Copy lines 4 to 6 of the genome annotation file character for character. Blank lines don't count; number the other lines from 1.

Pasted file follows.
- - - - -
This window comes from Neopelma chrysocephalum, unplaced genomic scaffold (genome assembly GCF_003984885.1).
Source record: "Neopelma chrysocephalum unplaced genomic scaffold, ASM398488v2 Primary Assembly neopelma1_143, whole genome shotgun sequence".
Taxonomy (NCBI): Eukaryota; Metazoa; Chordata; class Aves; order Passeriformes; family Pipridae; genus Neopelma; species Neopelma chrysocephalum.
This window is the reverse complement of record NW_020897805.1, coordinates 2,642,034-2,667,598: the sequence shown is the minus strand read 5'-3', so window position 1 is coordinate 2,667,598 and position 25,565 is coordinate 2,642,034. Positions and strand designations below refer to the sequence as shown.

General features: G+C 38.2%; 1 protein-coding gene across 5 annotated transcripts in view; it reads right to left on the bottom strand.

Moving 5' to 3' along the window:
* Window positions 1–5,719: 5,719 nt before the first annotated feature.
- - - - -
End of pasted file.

This window is the reverse complement of record NW_020897805.1, coordinates 2,642,034-2,667,598: the sequence shown is the minus strand read 5'-3', so window position 1 is coordinate 2,667,598 and position 25,565 is coordinate 2,642,034. Positions and strand designations below refer to the sequence as shown.

General features: G+C 38.2%; 1 protein-coding gene across 5 annotated transcripts in view; it reads right to left on the bottom strand.

Moving 5' to 3' along the window: